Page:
Union says moving freight on rail would be more efficient than road tax proposals

01 July 2005

Rail union ASLEF said today that government’s ‘pay as you go’ proposals would do little to solve the real problems of the environment and road congestion.

‘The most obvious way to cut road traffic is to make full use of alternative transport methods,’ said the union’s acting General Secretary Keith Norman. ‘The most evident method of cutting harmful emissions from road transport is to use trains – especially for freight. The full use of railways for this purpose would make a real and immediate improvement to both congestion and the environment.’

The government’s proposed ‘pay as you go’ road charges are primarily aimed at cutting road congestion. Keith Norman says, ‘The most efficient way the DTi can achieve this is to give encouragement to business to move freight by rail. 

‘This is surely a better approach than trying to coerce private drivers to stop using their cars.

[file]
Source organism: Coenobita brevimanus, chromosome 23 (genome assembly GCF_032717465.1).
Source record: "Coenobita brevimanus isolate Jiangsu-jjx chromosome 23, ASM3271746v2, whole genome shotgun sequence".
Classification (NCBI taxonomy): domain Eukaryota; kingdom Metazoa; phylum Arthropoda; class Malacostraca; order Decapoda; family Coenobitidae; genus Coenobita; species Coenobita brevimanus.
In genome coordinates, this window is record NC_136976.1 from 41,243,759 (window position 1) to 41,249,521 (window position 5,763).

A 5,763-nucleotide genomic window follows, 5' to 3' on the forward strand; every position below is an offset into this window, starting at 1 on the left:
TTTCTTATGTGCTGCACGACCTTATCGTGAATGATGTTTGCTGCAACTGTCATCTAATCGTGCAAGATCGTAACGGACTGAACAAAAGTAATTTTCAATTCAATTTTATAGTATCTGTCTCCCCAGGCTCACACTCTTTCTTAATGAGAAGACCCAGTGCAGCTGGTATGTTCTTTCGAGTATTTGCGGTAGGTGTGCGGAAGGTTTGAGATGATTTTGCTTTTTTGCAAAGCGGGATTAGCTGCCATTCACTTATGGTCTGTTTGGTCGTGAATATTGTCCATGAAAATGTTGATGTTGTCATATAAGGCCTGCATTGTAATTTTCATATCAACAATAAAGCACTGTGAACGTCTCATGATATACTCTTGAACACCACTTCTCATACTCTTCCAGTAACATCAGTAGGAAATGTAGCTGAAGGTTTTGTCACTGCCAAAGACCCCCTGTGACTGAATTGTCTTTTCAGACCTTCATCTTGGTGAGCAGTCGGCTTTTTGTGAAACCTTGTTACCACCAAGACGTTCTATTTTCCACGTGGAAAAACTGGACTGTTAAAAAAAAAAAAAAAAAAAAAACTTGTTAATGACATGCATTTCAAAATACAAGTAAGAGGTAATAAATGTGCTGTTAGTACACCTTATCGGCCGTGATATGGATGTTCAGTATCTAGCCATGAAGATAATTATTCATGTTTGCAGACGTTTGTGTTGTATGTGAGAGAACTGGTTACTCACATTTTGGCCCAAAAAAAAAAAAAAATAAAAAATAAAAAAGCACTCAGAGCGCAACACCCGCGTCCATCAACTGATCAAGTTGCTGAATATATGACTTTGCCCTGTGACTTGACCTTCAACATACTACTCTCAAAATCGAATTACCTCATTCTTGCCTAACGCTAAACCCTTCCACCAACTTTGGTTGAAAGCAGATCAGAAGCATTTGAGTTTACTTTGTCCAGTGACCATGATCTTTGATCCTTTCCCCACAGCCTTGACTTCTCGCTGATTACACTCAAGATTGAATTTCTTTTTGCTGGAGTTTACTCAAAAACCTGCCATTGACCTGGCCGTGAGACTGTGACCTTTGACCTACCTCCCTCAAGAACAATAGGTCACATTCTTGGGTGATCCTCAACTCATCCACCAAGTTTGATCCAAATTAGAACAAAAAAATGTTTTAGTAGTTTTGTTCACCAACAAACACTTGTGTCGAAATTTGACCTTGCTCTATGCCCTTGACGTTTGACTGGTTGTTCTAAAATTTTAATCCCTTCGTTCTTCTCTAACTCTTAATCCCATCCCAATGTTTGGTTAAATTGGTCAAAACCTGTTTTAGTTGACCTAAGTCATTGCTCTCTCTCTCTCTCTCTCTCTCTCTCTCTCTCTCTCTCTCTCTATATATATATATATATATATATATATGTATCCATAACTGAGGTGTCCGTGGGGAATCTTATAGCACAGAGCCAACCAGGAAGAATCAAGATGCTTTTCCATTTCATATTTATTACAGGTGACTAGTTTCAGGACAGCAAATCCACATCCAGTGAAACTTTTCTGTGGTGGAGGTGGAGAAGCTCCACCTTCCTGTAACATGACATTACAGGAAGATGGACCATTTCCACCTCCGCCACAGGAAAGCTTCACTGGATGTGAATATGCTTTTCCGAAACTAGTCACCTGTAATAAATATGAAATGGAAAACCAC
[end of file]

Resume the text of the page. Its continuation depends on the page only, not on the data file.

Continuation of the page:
‘It is a fact that the average freight train can remove 50 HGVs journeys from our roads. An aggregates freight train can remove 120 HGV journeys from our roads. ‘Now that would be progress – achieved economically and efficiently.’

The union argues that movement of freight to rail and the setting up of transport hubs would offer important advantages as well as the relief of road congestion. Government figures show that the 73% increase in road transport between 1980 and 2002 meant a 39% increase in greenhouse gas emissions from transport – and transport accounts for 26 per cent of total UK emissions. 

They also show that lorries are involved in 22% of fatal crashes – but only account for 7% of road traffic. 

‘Encouraging freight on rail would cut road congestion, cut fatal accidents and improve the environment,’ says Keith Norman. ‘It’s a cost effective solution that can be achieved voluntarily and would be more effective than the ‘pay as you go’ solution. 

‘We call on the government to leave the motorist alone and get on with more radical and integrated solutions. Feight on rail has to be a major part of that.

‘We need to provide alternatives to road travel – not seek to abolish it.’

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